Cathode Ray Oscilloscope
The cathode Ray Oscilloscope or mostly called as CRO is an electronic device used for giving the visual indication of a signal waveform.
It is an extremely useful and the most versatile instrument in the electronic industry.
CRO is widely used for trouble shooting radio and television receivers as well as for laboratory research and design.
Using a CRO , the wave shapes of alternating currents and voltages can be studied. It can also be used for measuring voltage, current, power, frequency and phase shift. Different types of oscilloscopes are available in the market for various purposes.
Block Diagram of CRO (Cathode Ray Oscilloscope)
The figure below shows the block diagram of a general purpose CRO .
As we can see from the above figure above, a CRO employs a cathode ray tube ( CRT) ,which acts as the heart of the oscilloscope.
In an oscilloscope, the CRT generates the electron beam which are accelerated to a high velocity and brought to focus on a fluorescent screen. This screen produces a visible spot where the electron beam strikes it. By deflecting the beam over the screen in response to the electrical signal, the electrons can be made to act as an electrical pencil of light which produces a spot of light wherever it strikes.
For accomplishing these tasks various electrical signals and voltages are needed, which are provided by the power supply circuit of the oscilloscope.
Low voltage supply is required for the heater of the electron gun to generate the electron beam and high voltage is required for the cathode ray tube to accelerate the beam. Normal voltage supply is required for other control units of the oscilloscope.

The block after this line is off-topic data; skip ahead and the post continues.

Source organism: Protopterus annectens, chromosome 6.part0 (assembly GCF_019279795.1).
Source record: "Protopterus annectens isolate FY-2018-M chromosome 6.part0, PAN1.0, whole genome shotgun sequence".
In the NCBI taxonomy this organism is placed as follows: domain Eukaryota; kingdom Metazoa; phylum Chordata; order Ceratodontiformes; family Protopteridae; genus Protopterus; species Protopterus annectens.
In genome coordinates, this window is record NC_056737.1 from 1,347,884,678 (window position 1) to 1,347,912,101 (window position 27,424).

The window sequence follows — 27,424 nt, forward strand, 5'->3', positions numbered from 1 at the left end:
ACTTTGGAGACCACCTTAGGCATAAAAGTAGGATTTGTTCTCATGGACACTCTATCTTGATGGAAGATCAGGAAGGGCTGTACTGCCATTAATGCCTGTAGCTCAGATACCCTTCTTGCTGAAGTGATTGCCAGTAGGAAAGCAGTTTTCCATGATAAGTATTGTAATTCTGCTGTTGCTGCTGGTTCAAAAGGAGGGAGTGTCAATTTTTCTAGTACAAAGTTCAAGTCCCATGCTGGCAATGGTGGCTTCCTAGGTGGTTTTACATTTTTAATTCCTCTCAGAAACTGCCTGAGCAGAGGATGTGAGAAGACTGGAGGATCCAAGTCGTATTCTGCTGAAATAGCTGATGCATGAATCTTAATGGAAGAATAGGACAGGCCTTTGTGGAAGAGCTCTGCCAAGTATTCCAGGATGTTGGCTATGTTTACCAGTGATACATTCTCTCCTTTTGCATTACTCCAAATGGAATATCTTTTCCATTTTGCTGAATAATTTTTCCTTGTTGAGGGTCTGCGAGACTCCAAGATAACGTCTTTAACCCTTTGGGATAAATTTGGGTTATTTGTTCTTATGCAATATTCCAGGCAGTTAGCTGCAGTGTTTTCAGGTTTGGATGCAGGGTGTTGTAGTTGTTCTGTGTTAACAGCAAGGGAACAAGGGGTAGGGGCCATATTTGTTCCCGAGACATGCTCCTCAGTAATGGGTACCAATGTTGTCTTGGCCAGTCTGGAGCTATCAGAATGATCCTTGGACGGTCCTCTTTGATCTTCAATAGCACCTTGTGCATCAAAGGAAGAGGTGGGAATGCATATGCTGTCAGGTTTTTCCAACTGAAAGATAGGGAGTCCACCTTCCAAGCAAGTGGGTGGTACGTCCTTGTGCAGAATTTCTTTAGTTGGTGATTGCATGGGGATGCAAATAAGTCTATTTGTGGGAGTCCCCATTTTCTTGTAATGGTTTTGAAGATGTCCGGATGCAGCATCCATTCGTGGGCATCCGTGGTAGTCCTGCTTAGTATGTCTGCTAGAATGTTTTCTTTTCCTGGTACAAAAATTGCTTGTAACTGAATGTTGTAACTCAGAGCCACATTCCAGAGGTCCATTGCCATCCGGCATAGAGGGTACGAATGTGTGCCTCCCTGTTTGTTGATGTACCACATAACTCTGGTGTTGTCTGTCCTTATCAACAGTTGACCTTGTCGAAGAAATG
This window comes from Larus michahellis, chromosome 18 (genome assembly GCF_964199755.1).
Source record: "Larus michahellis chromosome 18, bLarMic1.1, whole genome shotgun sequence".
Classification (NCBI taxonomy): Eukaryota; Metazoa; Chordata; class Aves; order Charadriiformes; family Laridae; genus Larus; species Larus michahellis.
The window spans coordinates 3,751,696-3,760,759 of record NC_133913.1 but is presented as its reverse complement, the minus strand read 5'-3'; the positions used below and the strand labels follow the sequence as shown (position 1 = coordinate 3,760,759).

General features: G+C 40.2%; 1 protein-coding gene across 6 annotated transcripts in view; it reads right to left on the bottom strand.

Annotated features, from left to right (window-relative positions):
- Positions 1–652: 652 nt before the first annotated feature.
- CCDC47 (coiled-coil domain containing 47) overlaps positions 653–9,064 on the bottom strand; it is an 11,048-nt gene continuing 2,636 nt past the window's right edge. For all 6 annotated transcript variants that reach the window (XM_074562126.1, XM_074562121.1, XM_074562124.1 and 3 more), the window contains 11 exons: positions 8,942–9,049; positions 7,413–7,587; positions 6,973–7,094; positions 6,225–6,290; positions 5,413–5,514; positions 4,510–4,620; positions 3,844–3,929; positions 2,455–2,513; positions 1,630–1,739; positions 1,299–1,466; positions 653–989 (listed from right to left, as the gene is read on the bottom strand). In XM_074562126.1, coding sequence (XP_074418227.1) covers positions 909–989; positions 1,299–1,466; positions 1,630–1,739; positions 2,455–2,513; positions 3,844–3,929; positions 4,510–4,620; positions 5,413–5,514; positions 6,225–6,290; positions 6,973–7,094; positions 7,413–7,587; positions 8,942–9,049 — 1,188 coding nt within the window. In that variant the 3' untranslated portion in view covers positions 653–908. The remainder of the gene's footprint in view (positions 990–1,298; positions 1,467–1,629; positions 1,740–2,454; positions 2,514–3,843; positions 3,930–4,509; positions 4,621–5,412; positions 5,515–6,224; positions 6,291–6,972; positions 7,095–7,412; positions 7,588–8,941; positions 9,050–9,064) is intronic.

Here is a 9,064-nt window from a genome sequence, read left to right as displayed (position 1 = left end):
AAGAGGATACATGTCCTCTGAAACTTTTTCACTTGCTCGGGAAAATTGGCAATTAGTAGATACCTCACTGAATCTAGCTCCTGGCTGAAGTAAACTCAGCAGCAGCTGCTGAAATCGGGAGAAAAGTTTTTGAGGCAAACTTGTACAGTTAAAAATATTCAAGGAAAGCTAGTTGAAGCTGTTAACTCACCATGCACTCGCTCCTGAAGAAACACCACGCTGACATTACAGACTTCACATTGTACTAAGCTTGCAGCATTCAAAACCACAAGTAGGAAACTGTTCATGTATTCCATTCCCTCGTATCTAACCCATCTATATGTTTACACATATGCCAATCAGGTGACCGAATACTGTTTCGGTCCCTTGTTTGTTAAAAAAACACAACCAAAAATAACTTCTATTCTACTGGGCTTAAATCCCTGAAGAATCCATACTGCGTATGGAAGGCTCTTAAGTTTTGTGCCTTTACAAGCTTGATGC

Horizontal and vertical deflection plates are fitted between the electron gun and the screen so that these can deflect the beam according to the input signal.
To deflect the electron beam on the screen in horizontal direction i.e. X-axis with constant time dependent rate, a time base generator is provided in the oscilloscope.
The signal to be viewed is supplied to the vertical deflection plate through the vertical amplifier, so that it can amplify the signal to a level that will provide usable deflection of the electron beam.
As the electron beam is deflected in X-axis as well as Y-axis, a triggering circuit is provided for synchronizing these two types of deflections so that horizontal deflection starts at the same point of the input vertical signal each time it sweeps.
Since CRT is the heart of the oscilloscope, we are going to discuss its various components in detail.
Cathode Ray Tube
The cathode ray tube or CRT is a vacuum tube of special geometrical shape which converts an electrical signal into a visual one.
A CRT makes available a large number of electrons which are accelerated to high velocity and are brought to focus on a fluorescent screen where it produces a spot when strikes it. The electron beam is deflected during its journey in response to the applied electrical signal. As a result, the electrical signal waveform is displayed visually.
The figure below shows various parts of a cathode ray tube (CRT) .
Now we will discuss each part of the CRT in detail.
(i) Glass Envelope
It is a conical highly evacuated glass housing which maintains vacuum inside it and supports various electrodes.
The inner wall of CRT between the neck and screen are usually coated with a conducting material known as aquadag. This coating is electrically connected to the accelerating anode so that the electrons which accidentally strike the walls are returned to the anode. This prevents the walls from charging to a high negative potential.